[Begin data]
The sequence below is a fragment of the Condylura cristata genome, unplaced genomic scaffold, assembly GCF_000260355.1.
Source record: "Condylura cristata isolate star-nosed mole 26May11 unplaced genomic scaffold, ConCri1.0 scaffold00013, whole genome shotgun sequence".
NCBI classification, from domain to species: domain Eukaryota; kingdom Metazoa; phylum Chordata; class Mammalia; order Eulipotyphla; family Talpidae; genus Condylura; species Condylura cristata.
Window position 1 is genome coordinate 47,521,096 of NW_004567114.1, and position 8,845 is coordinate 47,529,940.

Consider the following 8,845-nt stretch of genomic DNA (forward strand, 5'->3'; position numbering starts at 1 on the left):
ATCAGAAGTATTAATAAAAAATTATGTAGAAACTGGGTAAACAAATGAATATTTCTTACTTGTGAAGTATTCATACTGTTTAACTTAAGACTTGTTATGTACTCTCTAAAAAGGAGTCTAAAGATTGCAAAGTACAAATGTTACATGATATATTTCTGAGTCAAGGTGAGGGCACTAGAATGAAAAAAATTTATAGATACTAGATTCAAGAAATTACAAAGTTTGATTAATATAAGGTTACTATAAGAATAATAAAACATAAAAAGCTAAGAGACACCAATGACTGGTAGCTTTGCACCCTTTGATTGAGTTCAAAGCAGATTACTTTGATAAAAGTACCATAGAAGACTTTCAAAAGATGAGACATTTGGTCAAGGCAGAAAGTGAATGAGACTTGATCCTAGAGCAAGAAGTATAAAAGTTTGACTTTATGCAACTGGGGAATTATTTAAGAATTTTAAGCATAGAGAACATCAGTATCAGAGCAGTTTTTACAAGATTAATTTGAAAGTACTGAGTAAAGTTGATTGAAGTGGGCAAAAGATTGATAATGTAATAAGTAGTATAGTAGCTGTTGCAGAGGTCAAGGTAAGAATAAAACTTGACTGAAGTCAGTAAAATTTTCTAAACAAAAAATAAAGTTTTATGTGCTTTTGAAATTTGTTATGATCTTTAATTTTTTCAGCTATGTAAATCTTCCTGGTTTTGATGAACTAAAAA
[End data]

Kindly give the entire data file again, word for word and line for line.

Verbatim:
The sequence below is a fragment of the Condylura cristata genome, unplaced genomic scaffold, assembly GCF_000260355.1.
Source record: "Condylura cristata isolate star-nosed mole 26May11 unplaced genomic scaffold, ConCri1.0 scaffold00013, whole genome shotgun sequence".
NCBI classification, from domain to species: domain Eukaryota; kingdom Metazoa; phylum Chordata; class Mammalia; order Eulipotyphla; family Talpidae; genus Condylura; species Condylura cristata.
Window position 1 is genome coordinate 47,521,096 of NW_004567114.1, and position 8,845 is coordinate 47,529,940.

Consider the following 8,845-nt stretch of genomic DNA (forward strand, 5'->3'; position numbering starts at 1 on the left):
ATCAGAAGTATTAATAAAAAATTATGTAGAAACTGGGTAAACAAATGAATATTTCTTACTTGTGAAGTATTCATACTGTTTAACTTAAGACTTGTTATGTACTCTCTAAAAAGGAGTCTAAAGATTGCAAAGTACAAATGTTACATGATATATTTCTGAGTCAAGGTGAGGGCACTAGAATGAAAAAAATTTATAGATACTAGATTCAAGAAATTACAAAGTTTGATTAATATAAGGTTACTATAAGAATAATAAAACATAAAAAGCTAAGAGACACCAATGACTGGTAGCTTTGCACCCTTTGATTGAGTTCAAAGCAGATTACTTTGATAAAAGTACCATAGAAGACTTTCAAAAGATGAGACATTTGGTCAAGGCAGAAAGTGAATGAGACTTGATCCTAGAGCAAGAAGTATAAAAGTTTGACTTTATGCAACTGGGGAATTATTTAAGAATTTTAAGCATAGAGAACATCAGTATCAGAGCAGTTTTTACAAGATTAATTTGAAAGTACTGAGTAAAGTTGATTGAAGTGGGCAAAAGATTGATAATGTAATAAGTAGTATAGTAGCTGTTGCAGAGGTCAAGGTAAGAATAAAACTTGACTGAAGTCAGTAAAATTTTCTAAACAAAAAATAAAGTTTTATGTGCTTTTGAAATTTGTTATGATCTTTAATTTTTTCAGCTATGTAAATCTTCCTGGTTTTGATGAACTAAAAA